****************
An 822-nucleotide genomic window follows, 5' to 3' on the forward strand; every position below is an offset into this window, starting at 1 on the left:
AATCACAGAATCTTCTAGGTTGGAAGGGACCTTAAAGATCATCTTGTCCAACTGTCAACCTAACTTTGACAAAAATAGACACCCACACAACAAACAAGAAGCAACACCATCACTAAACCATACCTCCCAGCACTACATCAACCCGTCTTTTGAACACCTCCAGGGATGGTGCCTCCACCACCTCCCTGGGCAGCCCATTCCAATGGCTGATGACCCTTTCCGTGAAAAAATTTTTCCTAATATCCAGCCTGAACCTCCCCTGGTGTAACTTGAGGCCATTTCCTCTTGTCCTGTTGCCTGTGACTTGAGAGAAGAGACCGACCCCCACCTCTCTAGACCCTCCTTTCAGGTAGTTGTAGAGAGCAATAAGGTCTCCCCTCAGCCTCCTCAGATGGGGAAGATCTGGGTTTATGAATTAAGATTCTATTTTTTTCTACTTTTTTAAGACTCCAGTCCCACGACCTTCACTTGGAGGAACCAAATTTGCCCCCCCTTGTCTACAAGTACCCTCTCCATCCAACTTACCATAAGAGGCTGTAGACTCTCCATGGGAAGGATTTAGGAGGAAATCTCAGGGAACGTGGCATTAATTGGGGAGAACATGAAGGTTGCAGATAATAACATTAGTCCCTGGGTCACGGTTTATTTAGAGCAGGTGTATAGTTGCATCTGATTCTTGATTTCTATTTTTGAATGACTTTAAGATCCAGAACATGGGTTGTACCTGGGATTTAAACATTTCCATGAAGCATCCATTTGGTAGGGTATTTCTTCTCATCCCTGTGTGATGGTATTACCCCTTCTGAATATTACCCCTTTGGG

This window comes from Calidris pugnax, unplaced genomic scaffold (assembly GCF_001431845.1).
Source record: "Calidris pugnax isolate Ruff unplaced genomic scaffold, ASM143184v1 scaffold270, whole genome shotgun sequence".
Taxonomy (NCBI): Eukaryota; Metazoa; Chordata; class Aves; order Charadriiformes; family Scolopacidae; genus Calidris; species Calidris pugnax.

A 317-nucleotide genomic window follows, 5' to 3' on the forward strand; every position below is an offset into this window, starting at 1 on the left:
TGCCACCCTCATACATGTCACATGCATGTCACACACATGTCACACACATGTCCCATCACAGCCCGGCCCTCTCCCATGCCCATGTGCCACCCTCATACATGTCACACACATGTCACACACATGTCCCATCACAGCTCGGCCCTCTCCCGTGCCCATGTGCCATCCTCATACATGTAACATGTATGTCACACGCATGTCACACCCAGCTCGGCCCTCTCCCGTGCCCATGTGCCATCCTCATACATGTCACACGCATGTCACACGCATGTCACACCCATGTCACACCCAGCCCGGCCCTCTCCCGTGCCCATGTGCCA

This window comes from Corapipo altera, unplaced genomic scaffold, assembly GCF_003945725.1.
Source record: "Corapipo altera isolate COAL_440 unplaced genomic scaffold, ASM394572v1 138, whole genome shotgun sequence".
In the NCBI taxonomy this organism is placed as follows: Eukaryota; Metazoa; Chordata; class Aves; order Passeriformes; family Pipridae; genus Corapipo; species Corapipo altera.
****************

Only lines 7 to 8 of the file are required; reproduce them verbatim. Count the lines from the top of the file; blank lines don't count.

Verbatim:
TGCCACCCTCATACATGTCACATGCATGTCACACACATGTCACACACATGTCCCATCACAGCCCGGCCCTCTCCCATGCCCATGTGCCACCCTCATACATGTCACACACATGTCACACACATGTCCCATCACAGCTCGGCCCTCTCCCGTGCCCATGTGCCATCCTCATACATGTAACATGTATGTCACACGCATGTCACACCCAGCTCGGCCCTCTCCCGTGCCCATGTGCCATCCTCATACATGTCACACGCATGTCACACGCATGTCACACCCATGTCACACCCAGCCCGGCCCTCTCCCGTGCCCATGTGCCA

This window comes from Corapipo altera, unplaced genomic scaffold, assembly GCF_003945725.1.